We find that while those with lower early life SES were disadvantaged in terms of education in both birth cohorts and unadjusted mortality was similar across levels of early life SES across cohorts, important differences appeared in mortality risk factors across birth cohorts. While lower education was associated with mortality in the younger cohort, education did not predict mortality in the older cohort. This may reflect several population level phenomena. First, selective survival may explain the differences in the relationship between education and mortality. Selective survival is an ever present issue in studies of aging. Those with lower education may be more likely to experience mortality prior to the study, leaving only the healthiest ones thus distorting the true relationship between independent and dependent variables. Respondents in the older cohort had more time to be selected, and also were exposed to less-developed contexts and fewer medical technologies during the life course. The resulting differences in survival selection between the birth cohorts may explain why education and mortality only showed associations in the younger cohort. Second, differences in the relationship between education and mortality may be explained through differential returns to education across birth cohorts. Given urbanization in Mexico,24 the younger cohort may be more likely to move to urban areas and have a greater ability to reap the benefits of higher education through employment opportunities in urban areas. This may ultimately lead to better health and lower mortality to a larger extent in younger cohorts than older cohorts.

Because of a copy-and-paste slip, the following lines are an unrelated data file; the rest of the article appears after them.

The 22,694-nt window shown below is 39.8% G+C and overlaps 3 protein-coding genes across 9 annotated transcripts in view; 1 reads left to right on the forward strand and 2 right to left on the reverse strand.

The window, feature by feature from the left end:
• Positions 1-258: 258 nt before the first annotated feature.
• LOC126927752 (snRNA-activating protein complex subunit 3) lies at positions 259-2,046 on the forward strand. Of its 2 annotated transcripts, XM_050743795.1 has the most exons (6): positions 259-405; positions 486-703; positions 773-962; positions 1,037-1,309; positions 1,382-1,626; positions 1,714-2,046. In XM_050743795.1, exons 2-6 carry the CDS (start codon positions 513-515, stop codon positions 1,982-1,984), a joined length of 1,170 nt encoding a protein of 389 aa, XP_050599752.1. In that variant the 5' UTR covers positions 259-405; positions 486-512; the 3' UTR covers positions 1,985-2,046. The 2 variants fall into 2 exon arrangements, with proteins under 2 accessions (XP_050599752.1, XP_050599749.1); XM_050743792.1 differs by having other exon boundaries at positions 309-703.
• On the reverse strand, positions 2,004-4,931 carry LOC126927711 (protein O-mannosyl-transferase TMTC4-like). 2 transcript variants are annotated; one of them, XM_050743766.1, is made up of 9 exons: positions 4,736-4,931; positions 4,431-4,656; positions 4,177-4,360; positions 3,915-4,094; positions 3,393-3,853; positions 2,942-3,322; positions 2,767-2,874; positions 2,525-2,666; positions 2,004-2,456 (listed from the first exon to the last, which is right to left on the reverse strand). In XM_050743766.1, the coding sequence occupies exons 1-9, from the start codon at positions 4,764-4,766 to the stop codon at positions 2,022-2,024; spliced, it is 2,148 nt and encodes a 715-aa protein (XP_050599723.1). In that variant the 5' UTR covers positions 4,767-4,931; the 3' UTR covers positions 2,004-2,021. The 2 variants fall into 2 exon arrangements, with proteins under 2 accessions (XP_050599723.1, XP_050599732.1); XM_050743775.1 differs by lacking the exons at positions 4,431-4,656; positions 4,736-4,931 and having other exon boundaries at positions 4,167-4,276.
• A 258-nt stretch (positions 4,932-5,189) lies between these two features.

The results of the analysis seem to contradict previous literature using the MHAS that has demonstrated associations between SES and health including a study that found lower self-rated health among those of lower SES,30 while this analysis finds no significant differences in survival by early life SES and conflicting results with other SES measures (education and self-reported financial standing). While this may seem contradictory, the results agree with analyses in Costa Rica which show relationships between SES and self-rated health but not with mortality.20